Our calculator works pretty well so far. We were also able to use a few functional techniques in the process. Railway programming and composition is one of them.
This is a second part of a series:
Today we are going to focus on different types of delimiters:
- a delimiter can be of any length
- user can pass multiple delimiters of any size as an input
We are going to write a bit more code to implement these cases. Furthermore, we will do some domain modeling.
As always, in the beginning, there is a test:
[<Fact>] let ``Delimiter can be of any length`` = let result = Add "//[***]\n1***2***3" Assert.Equal(Ok 6, result)
The first thing we will do is introduce a new type called DelimiterType
type DelimiterType = | Default | OneCharacterLong | MoreThanOneCharacterLong
We model our delimiter in a more granular way and explicitly define all available options with this type. Which, in turn, improves our domain.
With the introduction of a different kind of separators, we have to refine our algorithm. Instead of only deciding if a custom delimiter was passed, we now have to recognize its type. We do that with a new function:
let findDelimiterType (numbers: Input) = match numbers.StartsWith "//" with | false -> Default | true -> match numbers.Contains "[" && numbers.Contains "]" with | false -> OneCharacterLong | true -> MoreThanOneCharacterLong
I'm not satisfied with this approach. This double pattern matching seems clumsy. But I don't know what to do with it, and it works. Refactoring remarks are more than welcome.
It also forces us to add a new case in both extractNumbers and extractDelimiter:
let extractNumbers (numbers: Input, delimiterType: DelimiterType) = match delimiterType with | Default -> numbers | OneCharacterLong -> numbers.[4..numbers.Length] | MoreThanOneCharacterLong -> let delimiterEnd = numbers.IndexOf "]" + 2 numbers.[delimiterEnd..numbers.Length] let extractDelimiter (numbers: Input, delimiterType: DelimiterType) = let defaultDelimiters = [| ","; "\n" |] match delimiterType with | Default -> defaultDelimiters | OneCharacterLong -> let customDelimiter = [| string numbers. |] Array.concat [| defaultDelimiters customDelimiter |] | MoreThanOneCharacterLong -> let delimiterStart = numbers.IndexOf "[" + 1 let delimiterEnd = numbers.IndexOf "]" - 1 let delimiter = [| numbers.[delimiterStart..delimiterEnd] |] Array.concat [| defaultDelimiters delimiter |]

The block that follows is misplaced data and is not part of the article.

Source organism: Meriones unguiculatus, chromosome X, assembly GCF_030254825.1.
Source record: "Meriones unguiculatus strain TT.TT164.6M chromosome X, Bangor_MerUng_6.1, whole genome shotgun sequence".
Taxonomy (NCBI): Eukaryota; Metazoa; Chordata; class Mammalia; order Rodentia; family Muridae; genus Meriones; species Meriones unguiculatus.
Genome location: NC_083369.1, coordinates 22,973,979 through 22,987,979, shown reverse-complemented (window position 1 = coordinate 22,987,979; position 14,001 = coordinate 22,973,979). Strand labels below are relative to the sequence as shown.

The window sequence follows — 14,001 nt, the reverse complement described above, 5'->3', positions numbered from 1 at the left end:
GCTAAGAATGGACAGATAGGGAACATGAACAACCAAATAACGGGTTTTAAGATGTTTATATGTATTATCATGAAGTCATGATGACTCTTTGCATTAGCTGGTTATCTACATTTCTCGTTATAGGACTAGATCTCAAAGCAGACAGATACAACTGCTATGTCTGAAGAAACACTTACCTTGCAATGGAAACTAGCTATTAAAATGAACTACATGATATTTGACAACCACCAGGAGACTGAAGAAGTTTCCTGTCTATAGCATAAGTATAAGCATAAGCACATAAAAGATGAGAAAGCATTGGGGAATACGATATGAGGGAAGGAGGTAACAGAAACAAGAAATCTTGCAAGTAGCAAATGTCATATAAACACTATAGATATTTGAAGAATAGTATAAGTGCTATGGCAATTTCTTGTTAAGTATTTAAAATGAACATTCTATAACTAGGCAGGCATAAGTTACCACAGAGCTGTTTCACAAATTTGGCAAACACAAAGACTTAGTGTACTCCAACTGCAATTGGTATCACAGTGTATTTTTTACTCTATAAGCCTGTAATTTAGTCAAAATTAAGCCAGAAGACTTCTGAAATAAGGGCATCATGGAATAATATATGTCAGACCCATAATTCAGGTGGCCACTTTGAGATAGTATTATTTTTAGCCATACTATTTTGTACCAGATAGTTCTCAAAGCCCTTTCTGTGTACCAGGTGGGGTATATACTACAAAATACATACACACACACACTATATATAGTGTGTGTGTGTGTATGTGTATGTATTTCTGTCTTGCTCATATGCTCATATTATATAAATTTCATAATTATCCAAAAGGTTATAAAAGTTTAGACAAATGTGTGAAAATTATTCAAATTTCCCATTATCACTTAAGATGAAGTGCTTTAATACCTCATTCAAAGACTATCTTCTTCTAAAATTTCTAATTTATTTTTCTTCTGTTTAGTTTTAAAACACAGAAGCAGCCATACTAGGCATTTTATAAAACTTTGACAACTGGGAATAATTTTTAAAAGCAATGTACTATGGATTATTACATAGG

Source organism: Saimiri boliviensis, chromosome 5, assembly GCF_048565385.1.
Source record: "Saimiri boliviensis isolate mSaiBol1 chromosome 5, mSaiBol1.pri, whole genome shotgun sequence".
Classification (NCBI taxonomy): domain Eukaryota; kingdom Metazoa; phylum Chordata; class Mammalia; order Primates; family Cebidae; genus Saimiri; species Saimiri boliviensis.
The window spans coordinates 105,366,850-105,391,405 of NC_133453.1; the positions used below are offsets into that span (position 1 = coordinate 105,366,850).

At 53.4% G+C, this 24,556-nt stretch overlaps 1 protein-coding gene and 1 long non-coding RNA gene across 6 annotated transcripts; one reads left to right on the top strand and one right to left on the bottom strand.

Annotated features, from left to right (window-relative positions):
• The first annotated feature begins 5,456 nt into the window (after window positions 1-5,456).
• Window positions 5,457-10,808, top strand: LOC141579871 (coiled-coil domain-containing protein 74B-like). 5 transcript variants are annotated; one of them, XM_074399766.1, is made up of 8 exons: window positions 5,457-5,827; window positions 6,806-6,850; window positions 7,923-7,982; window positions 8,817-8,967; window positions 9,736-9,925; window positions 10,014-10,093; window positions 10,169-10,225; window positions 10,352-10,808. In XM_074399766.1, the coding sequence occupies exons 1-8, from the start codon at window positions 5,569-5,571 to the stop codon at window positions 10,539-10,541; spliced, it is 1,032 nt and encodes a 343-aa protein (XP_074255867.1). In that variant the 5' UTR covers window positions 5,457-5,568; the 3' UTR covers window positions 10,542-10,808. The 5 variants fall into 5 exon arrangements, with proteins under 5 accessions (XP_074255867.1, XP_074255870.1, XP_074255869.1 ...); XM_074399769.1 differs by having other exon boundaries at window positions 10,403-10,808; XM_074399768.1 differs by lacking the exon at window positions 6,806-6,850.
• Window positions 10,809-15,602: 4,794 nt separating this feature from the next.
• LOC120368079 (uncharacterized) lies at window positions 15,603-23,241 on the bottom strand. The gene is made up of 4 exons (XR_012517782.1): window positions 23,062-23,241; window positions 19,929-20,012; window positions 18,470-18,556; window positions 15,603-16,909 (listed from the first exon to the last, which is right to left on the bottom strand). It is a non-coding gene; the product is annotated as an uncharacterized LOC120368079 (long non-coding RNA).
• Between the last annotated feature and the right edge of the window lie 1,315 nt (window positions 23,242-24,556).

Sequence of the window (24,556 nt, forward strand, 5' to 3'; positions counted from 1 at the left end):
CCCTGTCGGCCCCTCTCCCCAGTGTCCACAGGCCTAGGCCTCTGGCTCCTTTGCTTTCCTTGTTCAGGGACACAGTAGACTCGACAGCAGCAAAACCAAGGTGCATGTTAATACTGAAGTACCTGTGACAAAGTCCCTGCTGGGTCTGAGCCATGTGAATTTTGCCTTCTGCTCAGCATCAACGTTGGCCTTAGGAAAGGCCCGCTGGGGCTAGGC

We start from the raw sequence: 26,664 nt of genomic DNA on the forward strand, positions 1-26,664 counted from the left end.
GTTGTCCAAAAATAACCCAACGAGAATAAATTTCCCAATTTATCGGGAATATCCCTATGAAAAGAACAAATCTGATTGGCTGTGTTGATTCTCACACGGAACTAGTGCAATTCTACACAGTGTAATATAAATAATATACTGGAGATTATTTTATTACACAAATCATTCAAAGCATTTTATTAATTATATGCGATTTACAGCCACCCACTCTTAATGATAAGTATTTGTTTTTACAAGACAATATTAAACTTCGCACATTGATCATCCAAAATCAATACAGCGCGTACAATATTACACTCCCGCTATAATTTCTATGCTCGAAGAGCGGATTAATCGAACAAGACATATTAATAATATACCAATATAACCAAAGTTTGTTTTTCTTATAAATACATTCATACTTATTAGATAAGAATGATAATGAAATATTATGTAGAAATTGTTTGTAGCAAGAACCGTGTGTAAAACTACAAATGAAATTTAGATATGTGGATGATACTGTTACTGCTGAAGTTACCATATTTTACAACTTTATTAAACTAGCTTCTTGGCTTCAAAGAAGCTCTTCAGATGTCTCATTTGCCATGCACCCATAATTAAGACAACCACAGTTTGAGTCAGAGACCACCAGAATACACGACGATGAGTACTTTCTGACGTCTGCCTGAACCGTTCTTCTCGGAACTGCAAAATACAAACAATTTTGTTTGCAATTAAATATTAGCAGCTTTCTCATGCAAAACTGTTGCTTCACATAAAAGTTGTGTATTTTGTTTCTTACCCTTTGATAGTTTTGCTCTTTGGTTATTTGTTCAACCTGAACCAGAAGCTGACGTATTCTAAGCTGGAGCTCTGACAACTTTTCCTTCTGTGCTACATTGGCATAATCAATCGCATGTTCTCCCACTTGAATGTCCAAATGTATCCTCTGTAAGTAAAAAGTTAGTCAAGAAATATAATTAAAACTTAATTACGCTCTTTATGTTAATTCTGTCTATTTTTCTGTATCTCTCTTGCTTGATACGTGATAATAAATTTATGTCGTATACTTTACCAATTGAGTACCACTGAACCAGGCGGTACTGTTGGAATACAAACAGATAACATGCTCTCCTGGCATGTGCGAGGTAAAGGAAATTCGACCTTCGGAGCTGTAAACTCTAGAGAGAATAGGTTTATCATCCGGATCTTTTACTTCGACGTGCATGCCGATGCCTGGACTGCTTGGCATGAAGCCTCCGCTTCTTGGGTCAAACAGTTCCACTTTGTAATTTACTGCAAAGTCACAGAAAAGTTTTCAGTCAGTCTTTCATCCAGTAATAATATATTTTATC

One more change in parseInput function, where we extract delimiter type:
let parseInput (input: Input): InputWithDelimiters = let delimiterType = findDelimiterType input let numbers = extractNumbers (input, delimiterType) let delimiters = extractDelimiter (input, delimiterType) (numbers, delimiters)
And all our tests pass!
There is only one more requirement left. It's passing multiple separators of any length at once. Translate this into a test:
[<Theory>] [<InlineData("//[*][%]\n1*2%3", 6)>] [<InlineData("//[!!][..]\n1!!2..3", 6)>] let ``Multiple delimiters can be passed at once`` (input, expected) = let result = Add input Assert.Equal(Ok expected, result)
Similar to the previous step, we have to change extracting numbers and delimiters functions. Luckily, we don't have to change a lot of code. Working code looks in extracting delimiter looks like so:
| MoreThanOneCharacterLong -> let delimitersStart = numbers.IndexOf "[" let delimitersEnd = numbers.IndexOf "\n" - 1 let delimiters = numbers.[delimitersStart..delimitersEnd] let customDelimiters = delimiters.Split([| "["; "]" |], StringSplitOptions.RemoveEmptyEntries) Array.concat [| defaultDelimiters customDelimiters |]
and extracting numbers:
MoreThanOneCharacterLong -> let delimiterEnd = numbers.LastIndexOf "]" + 2 numbers.[delimiterEnd..numbers.Length]
And that's all! String calculator kata in F# is done! Full code is on my github.
I have to say I've enjoyed it a lot. There were times when I was stuck even though this kata looks relatively simple, right? F# also seems like an interesting language. Not only because of a different paradigm but also for being succinct. I've also loved modeling with types. For a C# developer, it's just so easy.
The best part? It only made me more hungry! Expect more F# code from me. If you have any ideas about the next steps send me a tweet.